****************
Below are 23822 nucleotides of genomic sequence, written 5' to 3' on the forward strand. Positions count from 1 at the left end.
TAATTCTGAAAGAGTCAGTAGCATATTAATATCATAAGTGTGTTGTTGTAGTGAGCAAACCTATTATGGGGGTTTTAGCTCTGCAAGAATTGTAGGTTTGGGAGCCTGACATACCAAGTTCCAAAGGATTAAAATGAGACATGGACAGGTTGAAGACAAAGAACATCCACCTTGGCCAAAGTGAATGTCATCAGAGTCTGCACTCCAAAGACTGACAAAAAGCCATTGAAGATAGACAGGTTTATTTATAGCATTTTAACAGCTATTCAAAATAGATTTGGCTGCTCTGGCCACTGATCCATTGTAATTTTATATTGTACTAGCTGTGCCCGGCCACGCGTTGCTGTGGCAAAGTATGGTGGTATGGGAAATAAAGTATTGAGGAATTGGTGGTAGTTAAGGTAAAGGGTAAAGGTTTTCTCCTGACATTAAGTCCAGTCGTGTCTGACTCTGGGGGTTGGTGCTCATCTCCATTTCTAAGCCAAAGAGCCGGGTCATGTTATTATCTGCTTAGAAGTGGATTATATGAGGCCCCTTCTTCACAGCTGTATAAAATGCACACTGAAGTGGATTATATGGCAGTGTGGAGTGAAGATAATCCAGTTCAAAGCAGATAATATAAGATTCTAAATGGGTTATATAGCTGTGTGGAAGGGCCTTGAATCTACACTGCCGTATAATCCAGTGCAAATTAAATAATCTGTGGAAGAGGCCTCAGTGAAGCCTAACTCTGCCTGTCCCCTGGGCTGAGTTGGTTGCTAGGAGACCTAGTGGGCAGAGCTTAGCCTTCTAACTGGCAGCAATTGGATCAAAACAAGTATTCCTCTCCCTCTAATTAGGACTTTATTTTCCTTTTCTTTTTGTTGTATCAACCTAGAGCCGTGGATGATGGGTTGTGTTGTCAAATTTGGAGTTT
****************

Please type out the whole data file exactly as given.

Below are 23822 nucleotides of genomic sequence, written 5' to 3' on the forward strand. Positions count from 1 at the left end.
TAATTCTGAAAGAGTCAGTAGCATATTAATATCATAAGTGTGTTGTTGTAGTGAGCAAACCTATTATGGGGGTTTTAGCTCTGCAAGAATTGTAGGTTTGGGAGCCTGACATACCAAGTTCCAAAGGATTAAAATGAGACATGGACAGGTTGAAGACAAAGAACATCCACCTTGGCCAAAGTGAATGTCATCAGAGTCTGCACTCCAAAGACTGACAAAAAGCCATTGAAGATAGACAGGTTTATTTATAGCATTTTAACAGCTATTCAAAATAGATTTGGCTGCTCTGGCCACTGATCCATTGTAATTTTATATTGTACTAGCTGTGCCCGGCCACGCGTTGCTGTGGCAAAGTATGGTGGTATGGGAAATAAAGTATTGAGGAATTGGTGGTAGTTAAGGTAAAGGGTAAAGGTTTTCTCCTGACATTAAGTCCAGTCGTGTCTGACTCTGGGGGTTGGTGCTCATCTCCATTTCTAAGCCAAAGAGCCGGGTCATGTTATTATCTGCTTAGAAGTGGATTATATGAGGCCCCTTCTTCACAGCTGTATAAAATGCACACTGAAGTGGATTATATGGCAGTGTGGAGTGAAGATAATCCAGTTCAAAGCAGATAATATAAGATTCTAAATGGGTTATATAGCTGTGTGGAAGGGCCTTGAATCTACACTGCCGTATAATCCAGTGCAAATTAAATAATCTGTGGAAGAGGCCTCAGTGAAGCCTAACTCTGCCTGTCCCCTGGGCTGAGTTGGTTGCTAGGAGACCTAGTGGGCAGAGCTTAGCCTTCTAACTGGCAGCAATTGGATCAAAACAAGTATTCCTCTCCCTCTAATTAGGACTTTATTTTCCTTTTCTTTTTGTTGTATCAACCTAGAGCCGTGGATGATGGGTTGTGTTGTCAAATTTGGAGTTT